folder on my desktop called “Brown Drawings”. Maybe he used this term
casually in some early conversation. Maybe it was the first thing that
came to mind when I made the folder, more than a year ago—the label
that my semi-conscious mind grabbed at to distinguish these from his
Many of the drawings are literally “brown”, composed largely in washes
of sepia ink. Some are not. This is obvious. This is the artist’s
prerogative of medium. It is also obvious that the “brown” is, more
meaningfully, a mood. The dark brown of dried blood—
“the imagery as it
unravels always seems to be in this dark, this dark murky space in
which we are searching for light”
—or the weary brown of an old photograph, but not the kind of photo
that inspires nostalgia, like an old black-and-white snapshot of a
Carnival costume from the 60s or 70s, and looking at it you feel the
dust and hot sun of that moment, the weight of the costume and the
stickiness and the head-pounding noise, and you’re glad you’re not
there; it might even be a moment from your own past that you’re glad
you don’t have to relive. Or just a meteorological brown—
“a mood or tone I
often feel on a dreary day, waiting for a taxi before it rains or going
to some kind of daily routine”
—a tone of spirit familiar to anyone who grew up in the tropics, a
brown found only in this climate, like a film of dust over the bright
blues and greens and yellows that are supposed to be the exemplary
colours of the tropical landscape; the gloom of that “shadowed space
that is not between 10 a.m. and 2 p.m. with intermittent clouds.”
The murky brown of a situation or a frame of mind when the silt of too
many memories and expectations leaves your thoughts stranded in mud.
You stare out the window at a clean blue sky, or you stare down at a
clean white page, but all you really see is the brown haze of not
having an answer or not knowing what to do next. A brown dry-season
night on a street in Belmont or Woodbrook when you can’t work up the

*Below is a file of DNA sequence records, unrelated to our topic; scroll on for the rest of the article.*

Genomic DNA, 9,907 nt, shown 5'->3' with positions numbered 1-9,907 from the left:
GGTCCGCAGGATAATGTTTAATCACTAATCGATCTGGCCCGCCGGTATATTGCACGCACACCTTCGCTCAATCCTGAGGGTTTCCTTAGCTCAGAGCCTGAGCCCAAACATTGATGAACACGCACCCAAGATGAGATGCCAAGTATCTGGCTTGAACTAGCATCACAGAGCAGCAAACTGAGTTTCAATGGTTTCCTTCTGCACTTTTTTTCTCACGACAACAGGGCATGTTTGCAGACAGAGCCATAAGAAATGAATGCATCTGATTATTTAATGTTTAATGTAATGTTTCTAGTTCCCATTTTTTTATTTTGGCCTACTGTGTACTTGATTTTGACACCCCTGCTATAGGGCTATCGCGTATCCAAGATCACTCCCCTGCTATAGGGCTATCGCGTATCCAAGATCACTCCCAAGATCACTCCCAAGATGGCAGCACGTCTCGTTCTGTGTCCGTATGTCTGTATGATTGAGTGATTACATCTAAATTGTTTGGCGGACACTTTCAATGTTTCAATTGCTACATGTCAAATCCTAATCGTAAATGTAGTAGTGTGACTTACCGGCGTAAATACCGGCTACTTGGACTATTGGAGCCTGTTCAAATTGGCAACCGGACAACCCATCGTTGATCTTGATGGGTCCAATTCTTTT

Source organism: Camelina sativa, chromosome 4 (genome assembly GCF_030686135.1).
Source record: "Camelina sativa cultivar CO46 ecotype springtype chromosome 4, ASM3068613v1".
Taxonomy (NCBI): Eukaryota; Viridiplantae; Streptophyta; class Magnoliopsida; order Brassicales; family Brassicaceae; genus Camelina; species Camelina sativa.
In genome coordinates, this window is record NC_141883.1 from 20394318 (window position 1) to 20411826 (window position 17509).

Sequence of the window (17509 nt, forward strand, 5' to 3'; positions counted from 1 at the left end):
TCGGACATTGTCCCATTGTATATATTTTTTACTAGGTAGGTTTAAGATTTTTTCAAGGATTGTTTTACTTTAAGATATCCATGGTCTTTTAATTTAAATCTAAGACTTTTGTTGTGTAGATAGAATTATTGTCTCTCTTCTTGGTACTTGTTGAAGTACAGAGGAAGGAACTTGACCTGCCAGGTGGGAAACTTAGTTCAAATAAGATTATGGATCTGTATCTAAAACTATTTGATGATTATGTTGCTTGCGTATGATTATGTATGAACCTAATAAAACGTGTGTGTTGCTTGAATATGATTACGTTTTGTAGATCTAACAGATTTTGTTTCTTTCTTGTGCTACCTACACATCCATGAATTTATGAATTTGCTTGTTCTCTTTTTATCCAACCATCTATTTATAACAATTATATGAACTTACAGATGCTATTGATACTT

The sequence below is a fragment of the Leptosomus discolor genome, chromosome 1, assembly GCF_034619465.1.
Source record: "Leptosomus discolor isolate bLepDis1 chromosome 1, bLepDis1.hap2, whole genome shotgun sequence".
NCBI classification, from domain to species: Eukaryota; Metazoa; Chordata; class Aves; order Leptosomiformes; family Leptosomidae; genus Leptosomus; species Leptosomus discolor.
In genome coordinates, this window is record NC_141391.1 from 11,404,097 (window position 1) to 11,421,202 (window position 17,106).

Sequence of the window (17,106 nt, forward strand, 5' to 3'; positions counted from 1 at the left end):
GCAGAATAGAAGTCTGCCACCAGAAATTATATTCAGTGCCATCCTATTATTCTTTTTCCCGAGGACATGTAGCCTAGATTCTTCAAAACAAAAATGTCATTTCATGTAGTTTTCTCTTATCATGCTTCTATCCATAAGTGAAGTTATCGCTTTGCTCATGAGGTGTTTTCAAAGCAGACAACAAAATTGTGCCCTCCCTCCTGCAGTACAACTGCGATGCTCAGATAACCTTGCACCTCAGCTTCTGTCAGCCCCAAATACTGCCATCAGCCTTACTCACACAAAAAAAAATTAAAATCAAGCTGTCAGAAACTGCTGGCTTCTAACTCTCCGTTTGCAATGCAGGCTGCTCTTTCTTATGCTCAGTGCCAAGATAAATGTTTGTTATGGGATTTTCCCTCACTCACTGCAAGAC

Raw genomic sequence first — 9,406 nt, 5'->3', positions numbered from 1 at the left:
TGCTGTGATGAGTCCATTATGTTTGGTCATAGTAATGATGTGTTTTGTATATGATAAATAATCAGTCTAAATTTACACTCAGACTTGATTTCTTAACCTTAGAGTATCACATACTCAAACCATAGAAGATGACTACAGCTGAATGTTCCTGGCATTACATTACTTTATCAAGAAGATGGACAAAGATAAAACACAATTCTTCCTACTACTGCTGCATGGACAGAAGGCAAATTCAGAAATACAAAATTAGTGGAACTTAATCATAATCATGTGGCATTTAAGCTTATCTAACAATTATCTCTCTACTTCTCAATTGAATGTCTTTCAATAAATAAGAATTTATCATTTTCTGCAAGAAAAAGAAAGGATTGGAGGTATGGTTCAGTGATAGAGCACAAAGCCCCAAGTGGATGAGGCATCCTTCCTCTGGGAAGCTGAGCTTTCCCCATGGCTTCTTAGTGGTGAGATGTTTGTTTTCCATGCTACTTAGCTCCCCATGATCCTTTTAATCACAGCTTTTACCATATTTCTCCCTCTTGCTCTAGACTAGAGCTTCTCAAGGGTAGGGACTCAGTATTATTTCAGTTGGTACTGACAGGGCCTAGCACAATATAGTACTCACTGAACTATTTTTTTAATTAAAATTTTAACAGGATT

enthusiasm to leave the house. The brown at the bottom of a cup of
coffee, when what seemed like the morning’s fresh clarity turns out to
be the same stale fog of last night.
(But “brown” is never an innocent word in this melanotic part of the
world, as Chris will soon remind me.)
The writer flicks from one page to another to another, the images
springing out at him in a random sequence that yet, gradually, begins
to suggest there might be a pattern. To stop or to slow down is to risk
a kind of giddy paralysis. He flicks from one page to another like a
man hopping from one unsteady pile of books to another, keeping his
balance only through constant motion, and only the brief ballast of his
weight, descending momentarily again and again, keeps the unsteady
piles of books from toppling. To stop or to slow down is to risk
Chris talks about the drawings as “small incremental gestures”. What
will these increments add up to? Sketches of each day’s ramblings that
might be assembled into a map of the world? Or numerous modest,
tentative attempts at answering what, from a few steps back, might look
like one monumental question: What am I doing here?
What am I doing? The work of every serious artist: curious, anxious,
urgent. Inventing names and symbols. Searching for patterns. Searching
for sensuous forms that might communicate some private experience or